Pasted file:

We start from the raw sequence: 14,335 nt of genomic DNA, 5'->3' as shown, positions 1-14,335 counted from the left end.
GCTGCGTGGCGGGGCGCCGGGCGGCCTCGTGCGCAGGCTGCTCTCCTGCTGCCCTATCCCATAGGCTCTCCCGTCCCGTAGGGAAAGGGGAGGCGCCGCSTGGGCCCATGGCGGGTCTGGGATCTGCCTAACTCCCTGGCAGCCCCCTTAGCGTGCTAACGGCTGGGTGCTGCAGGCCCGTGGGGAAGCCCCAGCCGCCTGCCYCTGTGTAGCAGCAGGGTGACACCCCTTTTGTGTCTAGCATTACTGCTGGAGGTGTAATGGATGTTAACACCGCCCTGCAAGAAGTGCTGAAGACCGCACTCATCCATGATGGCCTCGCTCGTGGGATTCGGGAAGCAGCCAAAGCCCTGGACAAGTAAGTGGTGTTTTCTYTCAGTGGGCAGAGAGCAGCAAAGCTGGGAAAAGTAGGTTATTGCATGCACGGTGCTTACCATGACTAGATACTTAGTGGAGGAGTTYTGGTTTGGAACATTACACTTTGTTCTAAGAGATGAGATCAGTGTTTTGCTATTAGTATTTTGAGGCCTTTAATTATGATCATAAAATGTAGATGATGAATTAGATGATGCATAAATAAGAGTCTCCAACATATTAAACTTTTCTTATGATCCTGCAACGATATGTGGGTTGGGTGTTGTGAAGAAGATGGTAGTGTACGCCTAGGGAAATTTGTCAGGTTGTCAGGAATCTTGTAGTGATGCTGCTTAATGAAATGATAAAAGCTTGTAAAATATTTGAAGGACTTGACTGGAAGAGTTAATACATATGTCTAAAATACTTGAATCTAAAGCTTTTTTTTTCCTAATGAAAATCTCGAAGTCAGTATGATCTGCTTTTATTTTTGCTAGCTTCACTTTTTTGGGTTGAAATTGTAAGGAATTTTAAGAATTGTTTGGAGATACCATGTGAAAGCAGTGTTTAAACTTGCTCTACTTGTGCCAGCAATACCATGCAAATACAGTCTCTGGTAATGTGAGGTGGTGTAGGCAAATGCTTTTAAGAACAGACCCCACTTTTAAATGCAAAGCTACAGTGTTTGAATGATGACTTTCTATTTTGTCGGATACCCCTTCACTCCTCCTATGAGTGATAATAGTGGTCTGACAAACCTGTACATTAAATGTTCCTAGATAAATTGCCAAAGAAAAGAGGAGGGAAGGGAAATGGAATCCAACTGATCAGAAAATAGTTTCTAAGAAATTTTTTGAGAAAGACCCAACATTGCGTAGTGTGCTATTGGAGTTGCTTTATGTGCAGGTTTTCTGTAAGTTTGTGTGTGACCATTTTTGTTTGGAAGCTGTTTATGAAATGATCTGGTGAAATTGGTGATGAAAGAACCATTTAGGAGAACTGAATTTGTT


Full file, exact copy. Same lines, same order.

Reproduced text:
We start from the raw sequence: 14,335 nt of genomic DNA, 5'->3' as shown, positions 1-14,335 counted from the left end.
GCTGCGTGGCGGGGCGCCGGGCGGCCTCGTGCGCAGGCTGCTCTCCTGCTGCCCTATCCCATAGGCTCTCCCGTCCCGTAGGGAAAGGGGAGGCGCCGCSTGGGCCCATGGCGGGTCTGGGATCTGCCTAACTCCCTGGCAGCCCCCTTAGCGTGCTAACGGCTGGGTGCTGCAGGCCCGTGGGGAAGCCCCAGCCGCCTGCCYCTGTGTAGCAGCAGGGTGACACCCCTTTTGTGTCTAGCATTACTGCTGGAGGTGTAATGGATGTTAACACCGCCCTGCAAGAAGTGCTGAAGACCGCACTCATCCATGATGGCCTCGCTCGTGGGATTCGGGAAGCAGCCAAAGCCCTGGACAAGTAAGTGGTGTTTTCTYTCAGTGGGCAGAGAGCAGCAAAGCTGGGAAAAGTAGGTTATTGCATGCACGGTGCTTACCATGACTAGATACTTAGTGGAGGAGTTYTGGTTTGGAACATTACACTTTGTTCTAAGAGATGAGATCAGTGTTTTGCTATTAGTATTTTGAGGCCTTTAATTATGATCATAAAATGTAGATGATGAATTAGATGATGCATAAATAAGAGTCTCCAACATATTAAACTTTTCTTATGATCCTGCAACGATATGTGGGTTGGGTGTTGTGAAGAAGATGGTAGTGTACGCCTAGGGAAATTTGTCAGGTTGTCAGGAATCTTGTAGTGATGCTGCTTAATGAAATGATAAAAGCTTGTAAAATATTTGAAGGACTTGACTGGAAGAGTTAATACATATGTCTAAAATACTTGAATCTAAAGCTTTTTTTTTCCTAATGAAAATCTCGAAGTCAGTATGATCTGCTTTTATTTTTGCTAGCTTCACTTTTTTGGGTTGAAATTGTAAGGAATTTTAAGAATTGTTTGGAGATACCATGTGAAAGCAGTGTTTAAACTTGCTCTACTTGTGCCAGCAATACCATGCAAATACAGTCTCTGGTAATGTGAGGTGGTGTAGGCAAATGCTTTTAAGAACAGACCCCACTTTTAAATGCAAAGCTACAGTGTTTGAATGATGACTTTCTATTTTGTCGGATACCCCTTCACTCCTCCTATGAGTGATAATAGTGGTCTGACAAACCTGTACATTAAATGTTCCTAGATAAATTGCCAAAGAAAAGAGGAGGGAAGGGAAATGGAATCCAACTGATCAGAAAATAGTTTCTAAGAAATTTTTTGAGAAAGACCCAACATTGCGTAGTGTGCTATTGGAGTTGCTTTATGTGCAGGTTTTCTGTAAGTTTGTGTGTGACCATTTTTGTTTGGAAGCTGTTTATGAAATGATCTGGTGAAATTGGTGATGAAAGAACCATTTAGGAGAACTGAATTTGTT